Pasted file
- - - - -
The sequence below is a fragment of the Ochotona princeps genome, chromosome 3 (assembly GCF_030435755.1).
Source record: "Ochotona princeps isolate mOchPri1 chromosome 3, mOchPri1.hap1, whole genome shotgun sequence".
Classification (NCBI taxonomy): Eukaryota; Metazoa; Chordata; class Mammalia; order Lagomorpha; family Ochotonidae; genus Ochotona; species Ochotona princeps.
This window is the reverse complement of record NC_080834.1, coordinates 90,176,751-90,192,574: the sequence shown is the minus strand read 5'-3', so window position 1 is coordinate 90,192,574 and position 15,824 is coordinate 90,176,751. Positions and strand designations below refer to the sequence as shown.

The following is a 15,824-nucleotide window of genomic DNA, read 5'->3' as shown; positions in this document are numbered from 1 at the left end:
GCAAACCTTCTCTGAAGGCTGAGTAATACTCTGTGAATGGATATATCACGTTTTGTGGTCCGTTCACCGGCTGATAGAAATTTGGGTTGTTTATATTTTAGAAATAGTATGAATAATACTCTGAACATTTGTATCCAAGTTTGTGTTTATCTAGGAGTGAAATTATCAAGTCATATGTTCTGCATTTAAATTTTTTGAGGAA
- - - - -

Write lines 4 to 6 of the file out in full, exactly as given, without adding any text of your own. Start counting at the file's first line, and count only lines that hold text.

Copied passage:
This window is the reverse complement of record NC_080834.1, coordinates 90,176,751-90,192,574: the sequence shown is the minus strand read 5'-3', so window position 1 is coordinate 90,192,574 and position 15,824 is coordinate 90,176,751. Positions and strand designations below refer to the sequence as shown.

The following is a 15,824-nucleotide window of genomic DNA, read 5'->3' as shown; positions in this document are numbered from 1 at the left end:
GCAAACCTTCTCTGAAGGCTGAGTAATACTCTGTGAATGGATATATCACGTTTTGTGGTCCGTTCACCGGCTGATAGAAATTTGGGTTGTTTATATTTTAGAAATAGTATGAATAATACTCTGAACATTTGTATCCAAGTTTGTGTTTATCTAGGAGTGAAATTATCAAGTCATATGTTCTGCATTTAAATTTTTTGAGGAA